Organizers explained that none of the Grand Slam rules would allow them to penalize Djokovic for his statements. So everyone can say what they think.
If they were Novak Djokovic. Or in theory supporters of the Russian regime.
Open support for President Putin or barbaric acts of war in Ukraine will still disqualify you from participating in next year’s Olympics. The same goes for military affiliation.
But Elina Svitolina and other Ukrainian athletes’ cherished hopes of avoiding facing their Russian and Belarusian competitors at next year’s Olympics will be dashed altogether.
Bach’s cherished illusion that protecting individual athletes is more important than the needs of the athletes of a nation that has been invaded will last into next year’s Olympics.
More and more Olympic sports allow neutral athletes. Which in reality is a pure betrayal of what should be the Olympic ideal of peace. But now it also comes with the blessing of President Macron.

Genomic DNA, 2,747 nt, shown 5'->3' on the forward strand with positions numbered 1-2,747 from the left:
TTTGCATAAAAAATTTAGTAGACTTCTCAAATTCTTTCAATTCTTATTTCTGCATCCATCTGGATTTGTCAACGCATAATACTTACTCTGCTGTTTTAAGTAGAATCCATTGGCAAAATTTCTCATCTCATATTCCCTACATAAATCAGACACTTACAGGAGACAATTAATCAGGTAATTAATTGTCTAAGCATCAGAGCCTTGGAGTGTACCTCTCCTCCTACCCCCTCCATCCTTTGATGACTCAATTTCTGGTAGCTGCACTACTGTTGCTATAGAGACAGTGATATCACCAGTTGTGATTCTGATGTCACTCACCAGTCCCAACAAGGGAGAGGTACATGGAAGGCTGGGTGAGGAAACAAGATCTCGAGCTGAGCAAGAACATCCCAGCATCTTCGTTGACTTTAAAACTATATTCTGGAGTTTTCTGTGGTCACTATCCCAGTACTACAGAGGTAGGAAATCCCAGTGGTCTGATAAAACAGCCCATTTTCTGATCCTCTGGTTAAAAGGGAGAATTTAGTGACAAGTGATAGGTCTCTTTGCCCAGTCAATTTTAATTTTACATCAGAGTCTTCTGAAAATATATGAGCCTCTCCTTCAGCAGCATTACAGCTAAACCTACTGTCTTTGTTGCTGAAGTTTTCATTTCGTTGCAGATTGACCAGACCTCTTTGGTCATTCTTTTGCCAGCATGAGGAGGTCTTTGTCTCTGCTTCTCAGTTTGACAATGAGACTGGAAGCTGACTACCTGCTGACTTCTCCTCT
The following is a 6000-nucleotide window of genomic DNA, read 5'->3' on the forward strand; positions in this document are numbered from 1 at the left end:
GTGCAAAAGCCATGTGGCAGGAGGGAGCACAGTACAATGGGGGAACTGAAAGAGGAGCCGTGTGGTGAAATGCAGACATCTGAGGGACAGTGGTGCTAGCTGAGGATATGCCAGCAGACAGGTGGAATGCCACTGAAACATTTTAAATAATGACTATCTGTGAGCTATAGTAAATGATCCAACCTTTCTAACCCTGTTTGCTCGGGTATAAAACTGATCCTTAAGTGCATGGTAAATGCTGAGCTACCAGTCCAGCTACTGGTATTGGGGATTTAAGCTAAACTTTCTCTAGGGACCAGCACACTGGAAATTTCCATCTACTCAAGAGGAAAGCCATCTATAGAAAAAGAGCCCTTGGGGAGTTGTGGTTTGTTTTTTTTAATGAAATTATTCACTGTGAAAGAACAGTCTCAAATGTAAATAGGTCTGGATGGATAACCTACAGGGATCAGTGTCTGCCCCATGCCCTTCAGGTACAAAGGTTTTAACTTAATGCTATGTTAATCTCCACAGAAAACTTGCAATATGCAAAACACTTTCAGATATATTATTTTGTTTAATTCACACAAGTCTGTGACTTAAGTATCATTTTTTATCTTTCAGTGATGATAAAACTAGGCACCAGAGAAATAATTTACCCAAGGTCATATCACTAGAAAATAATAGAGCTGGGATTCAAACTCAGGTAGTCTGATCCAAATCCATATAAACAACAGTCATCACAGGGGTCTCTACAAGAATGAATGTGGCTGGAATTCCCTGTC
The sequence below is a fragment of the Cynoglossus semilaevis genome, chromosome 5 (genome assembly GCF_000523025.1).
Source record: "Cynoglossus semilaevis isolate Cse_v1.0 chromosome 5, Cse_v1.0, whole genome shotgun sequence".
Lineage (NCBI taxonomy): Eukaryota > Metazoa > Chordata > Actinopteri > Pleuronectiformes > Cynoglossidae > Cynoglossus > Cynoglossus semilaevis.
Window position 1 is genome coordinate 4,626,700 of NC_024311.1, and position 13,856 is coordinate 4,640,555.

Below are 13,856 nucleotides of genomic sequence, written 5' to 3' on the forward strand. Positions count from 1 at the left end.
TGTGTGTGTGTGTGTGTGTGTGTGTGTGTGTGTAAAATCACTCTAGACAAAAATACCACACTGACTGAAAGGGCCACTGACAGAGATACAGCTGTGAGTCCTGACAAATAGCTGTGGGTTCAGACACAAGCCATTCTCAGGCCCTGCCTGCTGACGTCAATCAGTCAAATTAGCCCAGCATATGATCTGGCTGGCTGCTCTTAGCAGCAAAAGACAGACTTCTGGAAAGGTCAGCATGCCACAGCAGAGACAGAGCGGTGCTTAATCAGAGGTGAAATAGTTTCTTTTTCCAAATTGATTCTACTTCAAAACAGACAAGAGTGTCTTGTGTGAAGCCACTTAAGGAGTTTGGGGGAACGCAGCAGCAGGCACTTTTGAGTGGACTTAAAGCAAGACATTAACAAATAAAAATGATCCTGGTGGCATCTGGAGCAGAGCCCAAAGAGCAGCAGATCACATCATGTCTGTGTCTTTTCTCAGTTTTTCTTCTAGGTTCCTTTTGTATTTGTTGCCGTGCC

The next big challenge for the world’s best tennis player is the Wimbledon tournament in London in July. Last year, the organizers went against their own federation and denied the participation of Russian and Belarusian players. They were punished, but maintained their commendable principled position.
One year later, they too stepped down, citing fears of lasting consequences for British tennis if further retaliation occurred this year. Sadly.
The major tennis federations have taken their course. And at least the IOC has done it.
Next year, Novak Djokovic will try to take the only thing he lacks in his illustrious career, namely Olympic gold. If so, the final opponent could quickly become the one who in 2021 prevents him from capturing the first full Grand Slam of his career, namely winning all four of the biggest tournaments in one year, that of Russia’s Daniil Medvedev.
If the IOC and Thomas Bach get their way, Medvedev is one of those who will truly get a chance to taste Olympic glory when the Olympics will live up to their new – and less ironic – slogan: “Games wide open”.